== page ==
For some of us, interview presentations are where we absolutely thrive. And for others, there’s nothing we dread more. But there’s no need to fear. Like everything else, with a little practice and proper preparation, you can take on that next interview presentation with ease. As recruiters, we know what employers really want to see at this stage of the interview process. So take heed of the advice below, and you’ll be ready to master any future interview presentations.
One of the easiest ways to begin planning for a presentation is to chat to someone else. Even if you believe them to have no knowledge of the subject matter, at least you have someone you can bounce ideas off of and get some early feedback. Sitting and chatting over your presentation ideas help you to understand what are the most important, and what might need some work. Who knows, your friends/family may just have a great example you can incorporate into your presentation!
This cannot be stressed enough. If for no other reason, setting a clear structure helps you to identify the aims of the presentation. Is it to present your ideas for the business? Or maybe to explore your skills and experience in relation to the job you’re applying for? Whatever the subject matter, setting a clear structure enables you to clarify your aims, and tie everything you talk about in your presentation back to those goals.
Arguably as important as the presentation itself, is your ability to answer questions. As part of any practice run through you do, it’s really valuable to consider what gaps there may be in the audience’s, and your own knowledge. Think about any questions you’d ask about the presentation and consider what your answer may be. The best way to prepare for these is to deliver your presentation to someone who knows nothing of the subject matter. This way, any and all potential questions that may come up in the actual presentation, you will have already heard and thus be prepared for.
Supposedly, only 7% of communication is your actual words, 38% is the tone of voice and 55% is body language. Whilst you may not have the time to actually master body language right before your presentation, there are a few things you can practice…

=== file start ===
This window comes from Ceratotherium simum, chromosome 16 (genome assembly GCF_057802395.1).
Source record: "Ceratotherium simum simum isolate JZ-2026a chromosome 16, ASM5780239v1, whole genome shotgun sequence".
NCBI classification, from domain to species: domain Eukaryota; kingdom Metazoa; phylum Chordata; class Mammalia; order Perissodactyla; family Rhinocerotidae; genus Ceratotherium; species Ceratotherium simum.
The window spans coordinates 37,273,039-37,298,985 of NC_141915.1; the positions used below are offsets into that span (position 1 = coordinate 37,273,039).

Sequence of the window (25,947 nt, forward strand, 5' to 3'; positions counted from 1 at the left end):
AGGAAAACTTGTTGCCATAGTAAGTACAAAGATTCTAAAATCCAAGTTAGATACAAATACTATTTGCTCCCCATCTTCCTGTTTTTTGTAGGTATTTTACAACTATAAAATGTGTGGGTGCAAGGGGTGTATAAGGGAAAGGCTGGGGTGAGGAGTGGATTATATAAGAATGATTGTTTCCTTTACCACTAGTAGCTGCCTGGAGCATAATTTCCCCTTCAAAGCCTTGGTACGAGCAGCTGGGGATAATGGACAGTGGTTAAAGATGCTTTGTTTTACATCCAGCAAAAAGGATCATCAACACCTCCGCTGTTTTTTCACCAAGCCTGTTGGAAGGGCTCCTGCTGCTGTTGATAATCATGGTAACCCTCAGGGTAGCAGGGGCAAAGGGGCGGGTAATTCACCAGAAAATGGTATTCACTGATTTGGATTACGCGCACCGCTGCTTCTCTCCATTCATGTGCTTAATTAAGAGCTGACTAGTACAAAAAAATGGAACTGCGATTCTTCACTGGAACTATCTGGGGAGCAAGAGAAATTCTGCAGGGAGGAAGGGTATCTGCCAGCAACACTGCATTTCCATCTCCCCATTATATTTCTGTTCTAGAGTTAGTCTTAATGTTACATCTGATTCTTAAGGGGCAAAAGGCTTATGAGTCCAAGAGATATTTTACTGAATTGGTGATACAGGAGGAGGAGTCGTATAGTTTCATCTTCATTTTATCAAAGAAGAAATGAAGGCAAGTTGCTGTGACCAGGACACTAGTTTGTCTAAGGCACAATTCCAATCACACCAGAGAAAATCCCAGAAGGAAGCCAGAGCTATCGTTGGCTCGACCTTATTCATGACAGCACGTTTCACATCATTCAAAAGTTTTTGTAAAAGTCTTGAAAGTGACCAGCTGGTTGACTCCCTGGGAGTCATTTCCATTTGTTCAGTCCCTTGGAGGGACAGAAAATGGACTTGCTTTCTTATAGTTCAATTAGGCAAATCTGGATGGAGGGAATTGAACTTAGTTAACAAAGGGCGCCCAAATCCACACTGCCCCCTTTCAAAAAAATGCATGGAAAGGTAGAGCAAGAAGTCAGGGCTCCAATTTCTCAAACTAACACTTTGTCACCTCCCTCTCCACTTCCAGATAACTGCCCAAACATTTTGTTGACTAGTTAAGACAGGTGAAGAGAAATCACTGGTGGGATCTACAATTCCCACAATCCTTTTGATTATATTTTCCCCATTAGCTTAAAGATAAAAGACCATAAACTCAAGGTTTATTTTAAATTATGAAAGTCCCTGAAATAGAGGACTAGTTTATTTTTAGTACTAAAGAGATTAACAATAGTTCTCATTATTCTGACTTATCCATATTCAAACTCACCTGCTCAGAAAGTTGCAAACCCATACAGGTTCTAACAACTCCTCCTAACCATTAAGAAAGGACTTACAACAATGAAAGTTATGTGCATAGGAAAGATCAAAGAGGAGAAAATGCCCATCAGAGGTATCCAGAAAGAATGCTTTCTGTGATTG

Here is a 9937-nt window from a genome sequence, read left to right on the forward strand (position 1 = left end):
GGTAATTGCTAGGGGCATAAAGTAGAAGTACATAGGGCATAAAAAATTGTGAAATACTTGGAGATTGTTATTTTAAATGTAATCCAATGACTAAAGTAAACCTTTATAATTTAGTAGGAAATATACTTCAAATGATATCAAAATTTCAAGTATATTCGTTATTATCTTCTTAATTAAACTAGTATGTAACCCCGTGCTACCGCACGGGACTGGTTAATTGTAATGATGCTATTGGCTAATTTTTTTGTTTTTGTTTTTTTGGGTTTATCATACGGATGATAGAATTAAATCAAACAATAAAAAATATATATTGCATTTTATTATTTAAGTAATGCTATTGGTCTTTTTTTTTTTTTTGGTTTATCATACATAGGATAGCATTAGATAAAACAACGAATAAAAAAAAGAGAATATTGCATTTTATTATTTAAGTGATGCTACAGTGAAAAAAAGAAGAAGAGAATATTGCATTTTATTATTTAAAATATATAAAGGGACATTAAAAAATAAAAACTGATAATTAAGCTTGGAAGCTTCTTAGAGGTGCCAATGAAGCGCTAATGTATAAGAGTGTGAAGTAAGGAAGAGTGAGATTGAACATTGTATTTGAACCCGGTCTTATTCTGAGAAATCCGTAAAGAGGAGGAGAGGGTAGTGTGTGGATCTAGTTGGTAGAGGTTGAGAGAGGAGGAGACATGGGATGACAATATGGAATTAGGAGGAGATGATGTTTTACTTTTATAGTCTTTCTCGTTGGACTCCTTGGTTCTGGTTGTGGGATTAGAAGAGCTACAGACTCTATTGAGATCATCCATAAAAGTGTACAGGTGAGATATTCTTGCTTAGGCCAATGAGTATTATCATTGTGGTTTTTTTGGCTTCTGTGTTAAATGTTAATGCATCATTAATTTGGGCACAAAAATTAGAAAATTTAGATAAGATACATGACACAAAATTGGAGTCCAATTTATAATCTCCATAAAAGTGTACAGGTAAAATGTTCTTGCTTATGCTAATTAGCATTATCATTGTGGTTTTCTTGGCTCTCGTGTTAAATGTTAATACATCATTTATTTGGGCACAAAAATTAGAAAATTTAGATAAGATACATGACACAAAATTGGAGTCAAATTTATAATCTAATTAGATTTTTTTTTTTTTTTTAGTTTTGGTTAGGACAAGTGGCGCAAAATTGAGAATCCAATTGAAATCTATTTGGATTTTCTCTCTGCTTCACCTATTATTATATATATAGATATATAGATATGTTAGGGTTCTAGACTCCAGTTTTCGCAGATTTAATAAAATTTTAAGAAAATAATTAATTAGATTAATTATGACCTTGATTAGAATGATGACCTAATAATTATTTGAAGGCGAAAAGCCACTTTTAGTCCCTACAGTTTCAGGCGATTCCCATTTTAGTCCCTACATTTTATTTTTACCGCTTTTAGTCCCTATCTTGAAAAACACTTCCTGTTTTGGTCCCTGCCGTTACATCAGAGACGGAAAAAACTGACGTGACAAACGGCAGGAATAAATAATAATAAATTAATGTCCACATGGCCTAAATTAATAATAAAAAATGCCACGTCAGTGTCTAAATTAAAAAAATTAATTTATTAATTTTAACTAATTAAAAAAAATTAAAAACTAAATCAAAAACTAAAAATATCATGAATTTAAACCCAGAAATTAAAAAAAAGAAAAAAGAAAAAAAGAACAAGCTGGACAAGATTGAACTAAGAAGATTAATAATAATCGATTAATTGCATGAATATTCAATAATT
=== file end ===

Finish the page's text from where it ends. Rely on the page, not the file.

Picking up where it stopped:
Open your chest and arms, keep your back straight: This will help you feel more confident, relaxed and will help you breathe more comfortably throughout your presentation.
Smile: As long as you smiling naturally and not constantly like a crazy person, this is the best body language tool you can use. Smiling helps to make the audience comfortable, helps to convey personality as well as make you feel more comfortable and confident.
Eye Contact: Look your audience in the eye to get them more engaged. People tend to naturally pay attention and like people who look them in the eye as they talk.
Gestures: Vary your gestures to emphasize what you say; using your hands, head and arms to convey part of your message. Doing so helps to keep your audience’s attention and by moving around, you’re less stiff, and so more relaxed in your speech.
This is arguably the most important aspect of interview presentation preparation; you must practice! Like with any skill, practice makes perfect. The more times you can run through it, the better. One of the most valuable parts of a practice run through is to get feedback. Either present to a friend and see what they think, or you can record yourself delivering the presentation; make sure you’re critical though, so you can improve! Whichever method you choose, either are 100x more effective than only running through in your head.
A common mistake made on presentations, is that people try to jam in as much information as possible into the slides, and end up reading them; something better known as ‘death by PowerPoint’. Slides should be considered as prompts or visual aids, and nothing else. All each slide needs is the key point/message of that segment of your presentation. More often than not, the audience are interested in your ability to deliver the presentation, rather than your ability to build a beautiful slide deck.
All of the above advice is to help you achieve one thing; to leave a lasting impression on your audience. So as long as you understand the subject matter, prepare properly and finish with a smile, you’ll give yourself the best chance of getting a job offer.
In today’s job market, you’ll need more than a good CV to stand out from the crowd; which is why so many hiring managers now make use of interview presentations. Having the ability to impress through an interview presentation can separate you from the rest. Part of our candidate service at Cute is to help coach people through this process. Because our recruiters take the time to really understand what makes a hiring manager tick, and learn exactly what it is they’re looking for, we’re perfectly positioned to help prepare you for interview presentations.
We pride ourselves on effectively preparing people for all stages of the interview process. So we can help you get the advantage against others and land that job offer!